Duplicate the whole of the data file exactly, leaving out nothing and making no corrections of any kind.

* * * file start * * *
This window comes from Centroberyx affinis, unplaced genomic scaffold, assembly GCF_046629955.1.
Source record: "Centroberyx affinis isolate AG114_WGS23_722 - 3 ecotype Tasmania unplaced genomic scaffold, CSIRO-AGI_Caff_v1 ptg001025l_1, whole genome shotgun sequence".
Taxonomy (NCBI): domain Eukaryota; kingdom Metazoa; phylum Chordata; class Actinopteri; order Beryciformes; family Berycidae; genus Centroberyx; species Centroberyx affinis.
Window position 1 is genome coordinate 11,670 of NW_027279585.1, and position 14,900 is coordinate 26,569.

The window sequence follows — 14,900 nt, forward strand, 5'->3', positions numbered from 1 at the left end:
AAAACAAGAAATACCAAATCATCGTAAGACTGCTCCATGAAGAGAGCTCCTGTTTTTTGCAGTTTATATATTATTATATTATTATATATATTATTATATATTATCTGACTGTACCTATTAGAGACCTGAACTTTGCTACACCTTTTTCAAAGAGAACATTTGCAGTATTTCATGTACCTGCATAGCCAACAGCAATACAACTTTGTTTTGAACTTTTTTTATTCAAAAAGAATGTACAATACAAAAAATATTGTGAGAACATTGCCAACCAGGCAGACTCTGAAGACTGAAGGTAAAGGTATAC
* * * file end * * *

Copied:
This window comes from Centroberyx affinis, unplaced genomic scaffold, assembly GCF_046629955.1.
Source record: "Centroberyx affinis isolate AG114_WGS23_722 - 3 ecotype Tasmania unplaced genomic scaffold, CSIRO-AGI_Caff_v1 ptg001025l_1, whole genome shotgun sequence".
Taxonomy (NCBI): domain Eukaryota; kingdom Metazoa; phylum Chordata; class Actinopteri; order Beryciformes; family Berycidae; genus Centroberyx; species Centroberyx affinis.
Window position 1 is genome coordinate 11,670 of NW_027279585.1, and position 14,900 is coordinate 26,569.

The window sequence follows — 14,900 nt, forward strand, 5'->3', positions numbered from 1 at the left end:
AAAACAAGAAATACCAAATCATCGTAAGACTGCTCCATGAAGAGAGCTCCTGTTTTTTGCAGTTTATATATTATTATATTATTATATATATTATTATATATTATCTGACTGTACCTATTAGAGACCTGAACTTTGCTACACCTTTTTCAAAGAGAACATTTGCAGTATTTCATGTACCTGCATAGCCAACAGCAATACAACTTTGTTTTGAACTTTTTTTATTCAAAAAGAATGTACAATACAAAAAATATTGTGAGAACATTGCCAACCAGGCAGACTCTGAAGACTGAAGGTAAAGGTATAC